Wake me when it's over

Following up on my blogs about getting a balance in my life with all the different sources of distraction, especially related to the election, I’ve had to be more strict in what I let into my mind. With an average of at least 100 emails, 15 phone calls and messages, and the same for regular mail each day over the past two or more weeks, it’s been a real exercise in trash bin disposal. Once I decided to just delete everything without opening it, I reduced the opportunity for distraction significantly. I just wouldn’t let them get their foot in the door. So there.

Except for the occasional one that, well, sort of got into my walled-off sense of guilt about not being a good citizen, an inhabitant of the planet, or whatever could be sucked out of me. So, I would assuage my rising guilt and throw a few dollars at the clamoring crowd to mend the guilt wall and keep my peace of mind. You see, the distractors weren’t just political but also from domesticated animal, wildlife, environmental, human rights, and welfare focused organizations we belong to. I think they all thought that this would be a good time to get on the contribution band-wagon and seek their share.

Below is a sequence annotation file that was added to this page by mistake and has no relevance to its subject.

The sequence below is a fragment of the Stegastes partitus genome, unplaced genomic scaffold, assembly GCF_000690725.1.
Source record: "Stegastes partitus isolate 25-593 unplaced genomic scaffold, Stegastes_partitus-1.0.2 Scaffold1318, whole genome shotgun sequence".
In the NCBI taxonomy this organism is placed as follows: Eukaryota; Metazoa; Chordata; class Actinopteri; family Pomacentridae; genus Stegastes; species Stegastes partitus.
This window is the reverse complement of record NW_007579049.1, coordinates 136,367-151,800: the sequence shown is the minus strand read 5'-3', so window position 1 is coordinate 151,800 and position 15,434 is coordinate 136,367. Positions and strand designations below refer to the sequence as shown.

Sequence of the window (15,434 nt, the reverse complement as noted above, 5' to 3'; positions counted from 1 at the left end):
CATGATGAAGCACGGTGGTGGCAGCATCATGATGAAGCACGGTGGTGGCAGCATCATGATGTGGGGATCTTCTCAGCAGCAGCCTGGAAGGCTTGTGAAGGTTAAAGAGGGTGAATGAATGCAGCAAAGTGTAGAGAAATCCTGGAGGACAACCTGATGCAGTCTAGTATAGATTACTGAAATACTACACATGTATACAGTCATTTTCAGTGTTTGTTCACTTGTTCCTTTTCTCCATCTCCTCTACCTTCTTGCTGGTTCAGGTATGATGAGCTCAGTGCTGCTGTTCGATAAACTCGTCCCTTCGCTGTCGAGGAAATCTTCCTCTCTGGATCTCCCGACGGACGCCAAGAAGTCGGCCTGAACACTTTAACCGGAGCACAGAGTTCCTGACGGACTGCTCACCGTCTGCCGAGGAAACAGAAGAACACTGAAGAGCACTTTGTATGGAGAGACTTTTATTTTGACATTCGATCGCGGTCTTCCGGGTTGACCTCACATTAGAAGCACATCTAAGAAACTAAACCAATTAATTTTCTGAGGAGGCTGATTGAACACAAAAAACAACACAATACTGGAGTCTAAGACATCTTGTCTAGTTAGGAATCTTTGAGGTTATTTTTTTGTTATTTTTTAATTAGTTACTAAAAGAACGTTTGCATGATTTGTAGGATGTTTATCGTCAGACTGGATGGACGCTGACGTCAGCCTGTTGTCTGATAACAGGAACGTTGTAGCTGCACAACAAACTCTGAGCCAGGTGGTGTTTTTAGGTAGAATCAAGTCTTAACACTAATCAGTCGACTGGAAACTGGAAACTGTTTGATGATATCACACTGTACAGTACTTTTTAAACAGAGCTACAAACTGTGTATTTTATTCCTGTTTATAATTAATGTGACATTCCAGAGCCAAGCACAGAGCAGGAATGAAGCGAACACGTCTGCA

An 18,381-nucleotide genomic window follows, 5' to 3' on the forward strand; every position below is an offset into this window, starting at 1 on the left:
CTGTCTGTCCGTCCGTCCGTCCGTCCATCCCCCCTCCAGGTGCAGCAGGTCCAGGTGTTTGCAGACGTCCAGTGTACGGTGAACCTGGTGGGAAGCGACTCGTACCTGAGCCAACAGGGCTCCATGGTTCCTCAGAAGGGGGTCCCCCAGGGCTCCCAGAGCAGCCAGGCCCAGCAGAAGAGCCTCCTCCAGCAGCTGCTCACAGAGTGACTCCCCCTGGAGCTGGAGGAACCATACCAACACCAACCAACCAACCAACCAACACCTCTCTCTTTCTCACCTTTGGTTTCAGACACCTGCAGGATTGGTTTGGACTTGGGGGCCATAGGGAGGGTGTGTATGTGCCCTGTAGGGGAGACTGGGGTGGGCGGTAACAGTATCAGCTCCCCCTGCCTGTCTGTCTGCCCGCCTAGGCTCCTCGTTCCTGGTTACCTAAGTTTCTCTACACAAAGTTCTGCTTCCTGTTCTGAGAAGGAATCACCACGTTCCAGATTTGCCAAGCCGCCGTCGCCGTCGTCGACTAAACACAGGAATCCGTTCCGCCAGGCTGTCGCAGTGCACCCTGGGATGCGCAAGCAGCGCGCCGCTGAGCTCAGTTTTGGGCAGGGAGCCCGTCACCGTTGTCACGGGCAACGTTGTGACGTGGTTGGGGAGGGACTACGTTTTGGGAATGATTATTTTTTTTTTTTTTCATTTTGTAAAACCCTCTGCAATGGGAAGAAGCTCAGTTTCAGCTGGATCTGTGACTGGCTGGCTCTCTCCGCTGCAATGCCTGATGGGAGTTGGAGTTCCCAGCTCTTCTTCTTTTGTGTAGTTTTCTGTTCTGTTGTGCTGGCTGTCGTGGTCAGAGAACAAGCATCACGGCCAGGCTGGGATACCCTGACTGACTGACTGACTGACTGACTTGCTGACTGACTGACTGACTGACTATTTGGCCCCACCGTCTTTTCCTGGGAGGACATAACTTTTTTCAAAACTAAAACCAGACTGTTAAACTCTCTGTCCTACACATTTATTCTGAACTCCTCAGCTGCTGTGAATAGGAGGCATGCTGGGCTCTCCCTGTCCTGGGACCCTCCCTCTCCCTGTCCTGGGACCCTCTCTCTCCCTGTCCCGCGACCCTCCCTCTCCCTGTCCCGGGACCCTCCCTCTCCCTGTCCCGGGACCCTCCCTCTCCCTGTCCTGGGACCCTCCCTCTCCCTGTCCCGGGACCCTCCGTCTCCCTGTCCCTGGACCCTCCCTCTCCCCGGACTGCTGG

So, it has been tougher than it might sound to carry out my clear-cut control effort of trashing them all. I suppose if I were never to have given to anyone, ever, then it would have worked completely. But, I have never been that way, and I suppose never will be. Which leaves me with the next level of control—adapting. Well, that’s what it’s all about anyway. We can never control everything we desire and have to make adjustments. OK, I can do that.

Hence, I still do my trashing and will continue to going forward since I think it’s a good idea in general (and have been working up to it over the past year or so anyway). Yet, it’s not just the above sources of distraction that were making me wake up in the middle of the night and not get back to sleep. No, there are more gremlins out there to restrain and keep in their cages.

One of the biggest is stuff I’m writing or reading about—mind stuff that involves thinking, a lot. I get into trying to clarify things or solve them by doing some more reading and also writing, since writing it down forces me to organize the ideas, which is one of the two purposes of language (the other being sharing it: communication). Of course, doing this is a good thing to do—at least I have been educated to believe so—but it does occupy a chunk of your mind’s attention.

One saving grace of our brain’s organizing ability is that it is able to take thoughts and move them off the front burner and onto the back, where our subconscious can continue working on them. Now, that’s a pretty neat trick, I think. Except that the back burner can get too full of thoughts to simmer, and they start to overflow back onto the front, our conscious state of mind. And that’s where the problem shows up in the middle of the night, when your subconscious back burner says, “Hey, I’ve got too much to cook back here,” and shoves it back to the front. And blink, you’re wide awake trying to solve your problems from bed. Not good.